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5 reasons Netflix’s kooky competition ‘Is It Cake?’ is worth your time

A man slices into a cake that looks like a pink purse.
Host Mikey Day in “Is it Cake?”
(Netflix)
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This is the Los Angeles Times newsletter about all things TV and streaming movies. This week, we catch you up on our coverage of “the slap heard around the world,” explain the merits of “Is It Cake?” and chat with the creator of “Bridgerton.” Scroll down!

Welcome to Screen Gab, the newsletter for everyone whose jaw is still on the floor from the Oscars — but maybe, just maybe, is ready to move on.

In this week’s edition, we split the difference with a round-up of our complete coverage of Slapgate and plenty of streaming escapism. (Yes, we’re still talking about “Bridgerton.” Sorry not sorry.) Plus, we open the mailbag to hear your picks. Remember to send your recommendations to screengab@latimes.com to be featured in a future newsletter!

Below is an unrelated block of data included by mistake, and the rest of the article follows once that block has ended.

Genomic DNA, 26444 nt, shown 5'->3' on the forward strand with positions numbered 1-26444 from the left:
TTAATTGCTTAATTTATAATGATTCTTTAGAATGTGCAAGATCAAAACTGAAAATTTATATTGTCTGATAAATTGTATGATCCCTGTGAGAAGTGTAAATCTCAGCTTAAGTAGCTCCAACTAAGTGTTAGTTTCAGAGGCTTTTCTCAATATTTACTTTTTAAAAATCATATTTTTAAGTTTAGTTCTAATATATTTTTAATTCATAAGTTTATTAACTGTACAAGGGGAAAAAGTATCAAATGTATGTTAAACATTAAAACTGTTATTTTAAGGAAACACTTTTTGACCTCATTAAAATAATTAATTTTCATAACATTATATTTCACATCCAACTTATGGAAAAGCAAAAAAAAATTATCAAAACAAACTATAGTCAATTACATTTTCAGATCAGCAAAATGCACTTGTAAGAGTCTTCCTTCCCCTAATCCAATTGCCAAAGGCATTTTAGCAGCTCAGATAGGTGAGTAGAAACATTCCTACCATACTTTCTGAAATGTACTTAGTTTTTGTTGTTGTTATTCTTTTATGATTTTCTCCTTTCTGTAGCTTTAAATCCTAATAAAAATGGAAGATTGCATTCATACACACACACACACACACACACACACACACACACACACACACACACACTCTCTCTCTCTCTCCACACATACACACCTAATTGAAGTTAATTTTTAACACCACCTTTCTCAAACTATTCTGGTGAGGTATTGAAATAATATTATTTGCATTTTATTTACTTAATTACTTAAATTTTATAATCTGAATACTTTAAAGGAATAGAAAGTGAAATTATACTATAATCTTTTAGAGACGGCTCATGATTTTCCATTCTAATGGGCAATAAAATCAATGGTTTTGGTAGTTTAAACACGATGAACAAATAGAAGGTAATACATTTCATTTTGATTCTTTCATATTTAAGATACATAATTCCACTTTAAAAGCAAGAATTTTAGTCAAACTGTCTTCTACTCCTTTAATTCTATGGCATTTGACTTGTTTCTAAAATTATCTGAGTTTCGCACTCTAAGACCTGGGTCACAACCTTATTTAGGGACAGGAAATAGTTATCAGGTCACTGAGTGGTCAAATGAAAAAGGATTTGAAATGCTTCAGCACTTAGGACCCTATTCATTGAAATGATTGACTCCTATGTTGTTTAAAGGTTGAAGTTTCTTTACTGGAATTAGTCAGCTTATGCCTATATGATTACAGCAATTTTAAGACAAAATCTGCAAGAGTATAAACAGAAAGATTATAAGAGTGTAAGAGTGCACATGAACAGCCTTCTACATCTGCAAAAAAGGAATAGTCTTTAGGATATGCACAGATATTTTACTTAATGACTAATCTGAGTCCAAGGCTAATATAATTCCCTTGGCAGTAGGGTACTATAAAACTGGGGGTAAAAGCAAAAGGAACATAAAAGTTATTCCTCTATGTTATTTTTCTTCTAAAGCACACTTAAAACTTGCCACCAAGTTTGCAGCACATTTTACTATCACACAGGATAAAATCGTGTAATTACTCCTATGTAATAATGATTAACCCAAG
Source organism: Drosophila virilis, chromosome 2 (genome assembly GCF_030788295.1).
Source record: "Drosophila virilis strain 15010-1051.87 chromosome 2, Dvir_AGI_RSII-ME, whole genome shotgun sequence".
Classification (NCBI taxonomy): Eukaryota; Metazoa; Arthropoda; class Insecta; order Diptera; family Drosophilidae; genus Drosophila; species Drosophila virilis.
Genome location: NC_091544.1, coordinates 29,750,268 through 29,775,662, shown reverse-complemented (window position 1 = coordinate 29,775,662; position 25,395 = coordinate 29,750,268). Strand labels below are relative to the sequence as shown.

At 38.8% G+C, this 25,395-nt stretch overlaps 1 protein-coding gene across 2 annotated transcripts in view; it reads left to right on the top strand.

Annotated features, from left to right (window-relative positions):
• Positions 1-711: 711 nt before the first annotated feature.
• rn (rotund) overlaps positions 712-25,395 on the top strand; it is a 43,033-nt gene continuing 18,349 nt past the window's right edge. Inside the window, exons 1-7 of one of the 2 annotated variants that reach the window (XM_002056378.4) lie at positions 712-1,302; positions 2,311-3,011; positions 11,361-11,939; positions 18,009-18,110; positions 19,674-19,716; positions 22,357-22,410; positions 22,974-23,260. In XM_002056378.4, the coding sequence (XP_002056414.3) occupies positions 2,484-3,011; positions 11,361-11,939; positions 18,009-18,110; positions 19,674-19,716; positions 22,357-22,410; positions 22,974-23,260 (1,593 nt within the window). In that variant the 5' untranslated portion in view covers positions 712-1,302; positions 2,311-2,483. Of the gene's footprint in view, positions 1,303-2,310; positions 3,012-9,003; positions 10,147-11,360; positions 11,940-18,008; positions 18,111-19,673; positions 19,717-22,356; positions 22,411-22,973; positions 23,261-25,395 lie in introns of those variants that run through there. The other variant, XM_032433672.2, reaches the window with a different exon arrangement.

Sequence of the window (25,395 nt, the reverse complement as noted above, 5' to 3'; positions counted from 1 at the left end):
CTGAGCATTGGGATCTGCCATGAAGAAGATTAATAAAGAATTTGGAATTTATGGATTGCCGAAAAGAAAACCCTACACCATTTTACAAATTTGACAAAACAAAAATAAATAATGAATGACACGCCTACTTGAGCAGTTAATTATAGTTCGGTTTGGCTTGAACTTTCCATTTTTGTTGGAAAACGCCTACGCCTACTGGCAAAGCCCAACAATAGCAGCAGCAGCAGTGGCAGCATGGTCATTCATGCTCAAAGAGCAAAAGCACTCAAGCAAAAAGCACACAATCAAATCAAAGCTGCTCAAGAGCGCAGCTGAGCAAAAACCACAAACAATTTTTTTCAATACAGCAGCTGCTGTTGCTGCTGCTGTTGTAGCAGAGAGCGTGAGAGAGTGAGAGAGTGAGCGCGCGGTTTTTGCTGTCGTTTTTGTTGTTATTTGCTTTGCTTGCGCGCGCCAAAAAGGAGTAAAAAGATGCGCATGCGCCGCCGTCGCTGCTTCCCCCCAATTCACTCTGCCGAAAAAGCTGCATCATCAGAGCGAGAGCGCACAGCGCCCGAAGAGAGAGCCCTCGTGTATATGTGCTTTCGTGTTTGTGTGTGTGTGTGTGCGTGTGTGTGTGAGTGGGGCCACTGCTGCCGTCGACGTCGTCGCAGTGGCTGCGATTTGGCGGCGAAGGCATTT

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ICYMI

Must-read stories you might have missed

Bruce Willis in 2019.
Bruce Willis has decided to step back from acting due to aphasia, a brain disorder that leads to problems with speaking, reading and writing.
(Charles Sykes / Invision/AP)

Concerns about Bruce Willis’ declining cognitive state swirled around sets in recent years: In interviews with The Times in March, nearly two dozen people who were on set with the actor expressed concern about Willis’ well-being.